Boogie director Eddie Huang explains how casting Pop Smoke was a last minute 'blessing'
While the Brooklyn rapper was a late addition to the film, his addition to it had a huge impact on Huang's directorial debut.
When production began on Boogie, Eddie Huang's directorial debut about a Chinese-Taiwanese American high school basketball star named Alfred 'Boogie' Chin, who's trying to overcome unfortunate circumstances at home and make it to the NBA, Pop Smoke wasn't the rapper who first signed on to play Boogie's rival Monk.
"Dave East was cast for the role," Huang reveals to EW. "We had incredibly shot a great scene with Dave East. Dave East went to Vegas, ended up in a threesome, and ended up getting hit with a champagne bottle, and there was no wrongdoing on his part, but it was all over the news."
The filmmaker remembers them shooting with East on a Friday, but then "he got pulled from the film the following Wednesday and then Monk, that character was up Monday. So we had four days to find somebody."
Shooting in New York City in the first half of 2019, Pop Smoke's breakout song "Welcome to the Party" was inescapable. Right as he was rushing to fill the role, Huang was made aware of a happy coincidence: "It was actually [rapper] Despot who plays the assistant coach in the film that mentioned, 'You know, Pop, play basketball.' I was like, 'What?' He's like, 'Yeah. Pop was like a top recruit in high school.' I was like, 'Get out of here.'"
Huang was already friendly with the young rapper's manager Steven Victor, and was able to quickly get the screenplay over to his camp. "Pop read the script, loved it, thought it was hilarious. And he shows up at my crib with nine people. He'd just come from Connecticut, just done a show, rolled up to the crib and we all just played basketball. We played basketball, put them on tape," recalls the director. "I knew from the first five minutes, I was like, this is him. It's him. This is a blessing. Like, Dave East, I love you, but it's Pop."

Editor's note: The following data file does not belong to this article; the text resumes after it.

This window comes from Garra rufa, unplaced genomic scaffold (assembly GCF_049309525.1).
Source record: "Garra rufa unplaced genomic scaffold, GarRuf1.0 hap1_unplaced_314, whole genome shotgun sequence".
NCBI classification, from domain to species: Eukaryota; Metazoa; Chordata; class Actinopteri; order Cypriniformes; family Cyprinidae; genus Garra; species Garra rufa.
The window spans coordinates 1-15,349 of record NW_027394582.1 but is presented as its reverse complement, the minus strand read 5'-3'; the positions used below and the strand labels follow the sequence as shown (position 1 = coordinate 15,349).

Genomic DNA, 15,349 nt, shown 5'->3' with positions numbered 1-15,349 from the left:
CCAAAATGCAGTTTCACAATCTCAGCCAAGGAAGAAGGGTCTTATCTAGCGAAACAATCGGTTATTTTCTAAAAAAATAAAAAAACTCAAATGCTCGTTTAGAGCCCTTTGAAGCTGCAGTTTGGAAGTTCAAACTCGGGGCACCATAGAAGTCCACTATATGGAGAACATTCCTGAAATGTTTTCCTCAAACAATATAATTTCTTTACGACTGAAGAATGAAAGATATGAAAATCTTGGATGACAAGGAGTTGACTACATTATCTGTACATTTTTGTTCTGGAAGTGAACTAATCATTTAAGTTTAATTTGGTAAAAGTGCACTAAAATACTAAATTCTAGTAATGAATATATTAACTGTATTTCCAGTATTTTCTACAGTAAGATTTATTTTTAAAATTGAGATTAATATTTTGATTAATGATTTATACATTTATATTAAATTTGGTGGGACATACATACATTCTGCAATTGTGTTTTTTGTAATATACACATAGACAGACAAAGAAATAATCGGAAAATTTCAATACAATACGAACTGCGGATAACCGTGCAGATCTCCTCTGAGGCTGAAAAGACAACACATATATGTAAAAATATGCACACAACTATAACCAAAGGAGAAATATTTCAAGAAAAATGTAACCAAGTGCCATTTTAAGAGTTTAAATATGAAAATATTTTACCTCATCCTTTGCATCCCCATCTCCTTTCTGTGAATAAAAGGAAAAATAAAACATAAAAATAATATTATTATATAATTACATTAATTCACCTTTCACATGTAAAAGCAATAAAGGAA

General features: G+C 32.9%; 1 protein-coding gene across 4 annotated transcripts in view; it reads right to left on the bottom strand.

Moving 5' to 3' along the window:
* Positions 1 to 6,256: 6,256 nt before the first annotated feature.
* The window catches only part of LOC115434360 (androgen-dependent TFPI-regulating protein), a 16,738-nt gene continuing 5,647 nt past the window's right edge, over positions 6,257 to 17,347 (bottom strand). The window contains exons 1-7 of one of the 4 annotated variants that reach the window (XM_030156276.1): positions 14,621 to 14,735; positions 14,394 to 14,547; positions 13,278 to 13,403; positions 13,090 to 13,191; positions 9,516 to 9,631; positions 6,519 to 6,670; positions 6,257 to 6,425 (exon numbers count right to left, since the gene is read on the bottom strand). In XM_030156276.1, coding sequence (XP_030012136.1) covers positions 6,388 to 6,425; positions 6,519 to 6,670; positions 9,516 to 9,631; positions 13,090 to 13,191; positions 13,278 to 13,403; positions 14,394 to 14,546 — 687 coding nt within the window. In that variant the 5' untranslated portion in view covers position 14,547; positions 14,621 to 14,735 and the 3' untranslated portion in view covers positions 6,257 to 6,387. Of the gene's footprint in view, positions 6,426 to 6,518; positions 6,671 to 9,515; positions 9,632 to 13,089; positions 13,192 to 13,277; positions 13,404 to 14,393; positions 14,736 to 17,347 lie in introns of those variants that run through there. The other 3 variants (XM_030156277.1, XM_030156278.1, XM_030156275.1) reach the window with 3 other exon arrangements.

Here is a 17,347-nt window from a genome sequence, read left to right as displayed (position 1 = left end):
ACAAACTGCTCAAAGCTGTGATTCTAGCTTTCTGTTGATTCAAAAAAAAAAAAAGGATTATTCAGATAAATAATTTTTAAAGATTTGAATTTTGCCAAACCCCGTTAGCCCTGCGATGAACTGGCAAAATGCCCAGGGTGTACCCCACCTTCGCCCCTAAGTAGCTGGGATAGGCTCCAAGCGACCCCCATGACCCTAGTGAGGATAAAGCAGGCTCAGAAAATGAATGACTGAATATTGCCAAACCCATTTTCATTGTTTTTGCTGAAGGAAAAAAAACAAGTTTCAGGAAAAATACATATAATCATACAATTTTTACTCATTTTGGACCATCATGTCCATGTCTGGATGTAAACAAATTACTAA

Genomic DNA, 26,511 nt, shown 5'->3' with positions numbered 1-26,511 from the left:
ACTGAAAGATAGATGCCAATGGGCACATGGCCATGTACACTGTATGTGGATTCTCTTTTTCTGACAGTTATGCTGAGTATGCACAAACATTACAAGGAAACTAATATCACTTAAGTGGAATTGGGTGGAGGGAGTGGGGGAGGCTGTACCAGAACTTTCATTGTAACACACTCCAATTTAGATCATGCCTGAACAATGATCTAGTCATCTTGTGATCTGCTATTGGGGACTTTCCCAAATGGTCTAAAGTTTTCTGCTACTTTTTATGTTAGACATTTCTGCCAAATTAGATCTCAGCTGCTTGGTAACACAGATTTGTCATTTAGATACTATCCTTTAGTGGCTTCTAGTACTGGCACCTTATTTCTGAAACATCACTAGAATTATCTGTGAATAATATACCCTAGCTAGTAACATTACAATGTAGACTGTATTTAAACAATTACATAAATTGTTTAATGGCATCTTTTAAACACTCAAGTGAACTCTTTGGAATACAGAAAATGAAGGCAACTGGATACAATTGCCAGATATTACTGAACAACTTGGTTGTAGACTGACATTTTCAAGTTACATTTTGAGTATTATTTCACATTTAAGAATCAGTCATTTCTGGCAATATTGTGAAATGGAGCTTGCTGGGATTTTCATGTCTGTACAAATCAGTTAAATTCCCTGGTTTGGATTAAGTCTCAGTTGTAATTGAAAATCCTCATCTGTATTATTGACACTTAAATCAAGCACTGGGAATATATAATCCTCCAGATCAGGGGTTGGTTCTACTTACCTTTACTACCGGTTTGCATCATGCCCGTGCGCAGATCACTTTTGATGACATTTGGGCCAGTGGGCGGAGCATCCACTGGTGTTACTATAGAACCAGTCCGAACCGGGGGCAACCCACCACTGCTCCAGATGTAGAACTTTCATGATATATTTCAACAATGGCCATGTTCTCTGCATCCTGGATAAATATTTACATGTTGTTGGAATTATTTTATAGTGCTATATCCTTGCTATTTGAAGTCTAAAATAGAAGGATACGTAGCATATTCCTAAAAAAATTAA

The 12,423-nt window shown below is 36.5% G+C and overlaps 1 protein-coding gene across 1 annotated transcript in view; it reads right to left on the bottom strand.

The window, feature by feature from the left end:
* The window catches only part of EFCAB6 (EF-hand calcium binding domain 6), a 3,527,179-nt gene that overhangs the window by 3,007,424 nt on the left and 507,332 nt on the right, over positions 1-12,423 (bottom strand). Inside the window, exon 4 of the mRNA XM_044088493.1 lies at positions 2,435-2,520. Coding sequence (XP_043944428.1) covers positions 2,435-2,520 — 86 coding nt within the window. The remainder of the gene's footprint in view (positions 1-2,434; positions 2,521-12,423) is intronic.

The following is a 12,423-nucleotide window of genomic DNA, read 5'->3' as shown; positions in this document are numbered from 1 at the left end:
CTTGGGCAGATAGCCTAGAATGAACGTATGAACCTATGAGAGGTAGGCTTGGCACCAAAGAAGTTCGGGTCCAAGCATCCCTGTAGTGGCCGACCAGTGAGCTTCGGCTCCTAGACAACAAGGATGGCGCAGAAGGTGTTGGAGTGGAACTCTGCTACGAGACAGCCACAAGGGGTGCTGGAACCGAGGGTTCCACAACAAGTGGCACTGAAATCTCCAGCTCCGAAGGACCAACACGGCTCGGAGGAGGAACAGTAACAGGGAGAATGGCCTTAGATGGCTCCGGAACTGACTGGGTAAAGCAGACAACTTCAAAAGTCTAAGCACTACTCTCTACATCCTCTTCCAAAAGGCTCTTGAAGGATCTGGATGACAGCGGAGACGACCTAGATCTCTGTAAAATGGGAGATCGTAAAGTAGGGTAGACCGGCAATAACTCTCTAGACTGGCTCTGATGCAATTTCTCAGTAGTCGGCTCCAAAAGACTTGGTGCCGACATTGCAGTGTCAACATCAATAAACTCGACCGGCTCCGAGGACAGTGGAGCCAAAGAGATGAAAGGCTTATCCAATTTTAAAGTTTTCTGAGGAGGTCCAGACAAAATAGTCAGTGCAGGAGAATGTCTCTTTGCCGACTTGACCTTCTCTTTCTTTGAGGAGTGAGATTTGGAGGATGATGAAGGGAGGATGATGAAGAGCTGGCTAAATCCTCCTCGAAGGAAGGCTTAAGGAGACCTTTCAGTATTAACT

Huang continues to paint the picture of how they secured the Brooklyn Drill music innovator, saying "Our executive Michelle Momplaisir was like sitting on the basketball court with her laptop, working out the deal, calling [former Focus Features President] Robert Walak like, 'Can we make this deal? Make this deal. We got to shoot him in 12 hours.' From the minute he signed, he had a 12-hour turnaround to the first day of shooting. Never acted in his life."
That didn't matter to Huang though, who felt an instant understanding develop between him and the rapper. "With Pop, I was the most liberal. With Pop, I really felt a trust between us. Pop had scripted lines, and then he would just come off to the side and we'd talk and I'd throw him back in and he would improv and he would do things. He was a real joy to direct and we had a lot of chemistry. Some of the audio, like I just played back listening to, of our days was just hilarious. It's like a quarterback and a receiver that had been playing together for 10 years."
The addition of Pop Smoke brought about changes in the direction of the film too —particularly with the music it uses, including two new songs by him.
"Once Pop became part of the film, the intention of this was that this would be a Brooklyn Drill film," notes Huang. "Me and my best friend, Raf [Martinez], who's the executive producer. We were like, 'Yo, I know we came in wanting to make a golden era hip hop film, but something's happening in New York. And we will embrace this.' And I think that was one of the best things we did was that we fully embraced Pop and the sound of New York."
While Pop Smoke was able to see the film through to the end of production, the rapper was tragically shot and killed during a home invasion of his rental in Los Angeles shortly after in Feb. 2020. The film Boogie is dedicated to him.
"We only had so much time with him, but he left a really big impression on all of us," Huang solemnly states. "In a lot of ways, this was a film that I made for immigrants in America to see themselves, and Pop is a child of immigrants, Panamanian and Jamaican. He relates more to the Panamanian side. But once the film was finished, in a lot of ways, I definitely feel like we're doing it for him."
"We think about him all the time, and it's affected everyone," adds the filmmaker. "And I think that we've been carrying this through post. We got to do right by him, and all the people that him, and this movie represent."
Boogie is now playing in theaters.